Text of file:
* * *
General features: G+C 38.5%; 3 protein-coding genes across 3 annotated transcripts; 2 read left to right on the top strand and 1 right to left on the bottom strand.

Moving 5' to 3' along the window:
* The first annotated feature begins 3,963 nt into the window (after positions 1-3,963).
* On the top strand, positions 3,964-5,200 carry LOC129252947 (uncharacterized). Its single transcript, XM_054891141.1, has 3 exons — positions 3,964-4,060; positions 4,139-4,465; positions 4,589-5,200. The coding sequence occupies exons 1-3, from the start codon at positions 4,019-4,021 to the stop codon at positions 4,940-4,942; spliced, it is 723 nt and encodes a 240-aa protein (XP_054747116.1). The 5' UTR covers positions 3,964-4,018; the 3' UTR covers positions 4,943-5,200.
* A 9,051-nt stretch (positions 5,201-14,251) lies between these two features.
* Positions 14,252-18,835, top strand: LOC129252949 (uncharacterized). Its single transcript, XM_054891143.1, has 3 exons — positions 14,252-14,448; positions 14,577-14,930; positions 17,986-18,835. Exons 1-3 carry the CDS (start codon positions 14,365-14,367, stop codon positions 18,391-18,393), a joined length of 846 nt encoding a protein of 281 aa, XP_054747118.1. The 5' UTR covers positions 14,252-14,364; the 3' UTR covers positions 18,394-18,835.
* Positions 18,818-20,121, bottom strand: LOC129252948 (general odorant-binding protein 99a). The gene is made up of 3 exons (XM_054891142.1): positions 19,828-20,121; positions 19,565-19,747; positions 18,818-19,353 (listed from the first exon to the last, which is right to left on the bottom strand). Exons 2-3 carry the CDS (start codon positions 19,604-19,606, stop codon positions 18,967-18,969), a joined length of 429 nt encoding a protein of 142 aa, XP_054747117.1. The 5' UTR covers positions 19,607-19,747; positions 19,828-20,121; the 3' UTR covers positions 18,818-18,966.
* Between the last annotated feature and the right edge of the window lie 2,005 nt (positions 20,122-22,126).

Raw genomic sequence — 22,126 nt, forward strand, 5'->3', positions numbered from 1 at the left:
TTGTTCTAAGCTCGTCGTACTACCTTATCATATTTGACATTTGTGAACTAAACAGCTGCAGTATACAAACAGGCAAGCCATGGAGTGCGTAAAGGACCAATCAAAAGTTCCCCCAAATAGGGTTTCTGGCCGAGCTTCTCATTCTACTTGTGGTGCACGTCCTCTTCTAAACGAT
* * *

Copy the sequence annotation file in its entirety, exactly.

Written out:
General features: G+C 38.5%; 3 protein-coding genes across 3 annotated transcripts; 2 read left to right on the top strand and 1 right to left on the bottom strand.

Moving 5' to 3' along the window:
* The first annotated feature begins 3,963 nt into the window (after positions 1-3,963).
* On the top strand, positions 3,964-5,200 carry LOC129252947 (uncharacterized). Its single transcript, XM_054891141.1, has 3 exons — positions 3,964-4,060; positions 4,139-4,465; positions 4,589-5,200. The coding sequence occupies exons 1-3, from the start codon at positions 4,019-4,021 to the stop codon at positions 4,940-4,942; spliced, it is 723 nt and encodes a 240-aa protein (XP_054747116.1). The 5' UTR covers positions 3,964-4,018; the 3' UTR covers positions 4,943-5,200.
* A 9,051-nt stretch (positions 5,201-14,251) lies between these two features.
* Positions 14,252-18,835, top strand: LOC129252949 (uncharacterized). Its single transcript, XM_054891143.1, has 3 exons — positions 14,252-14,448; positions 14,577-14,930; positions 17,986-18,835. Exons 1-3 carry the CDS (start codon positions 14,365-14,367, stop codon positions 18,391-18,393), a joined length of 846 nt encoding a protein of 281 aa, XP_054747118.1. The 5' UTR covers positions 14,252-14,364; the 3' UTR covers positions 18,394-18,835.
* Positions 18,818-20,121, bottom strand: LOC129252948 (general odorant-binding protein 99a). The gene is made up of 3 exons (XM_054891142.1): positions 19,828-20,121; positions 19,565-19,747; positions 18,818-19,353 (listed from the first exon to the last, which is right to left on the bottom strand). Exons 2-3 carry the CDS (start codon positions 19,604-19,606, stop codon positions 18,967-18,969), a joined length of 429 nt encoding a protein of 142 aa, XP_054747117.1. The 5' UTR covers positions 19,607-19,747; positions 19,828-20,121; the 3' UTR covers positions 18,818-18,966.
* Between the last annotated feature and the right edge of the window lie 2,005 nt (positions 20,122-22,126).

Raw genomic sequence — 22,126 nt, forward strand, 5'->3', positions numbered from 1 at the left:
TTGTTCTAAGCTCGTCGTACTACCTTATCATATTTGACATTTGTGAACTAAACAGCTGCAGTATACAAACAGGCAAGCCATGGAGTGCGTAAAGGACCAATCAAAAGTTCCCCCAAATAGGGTTTCTGGCCGAGCTTCTCATTCTACTTGTGGTGCACGTCCTCTTCTAAACGAT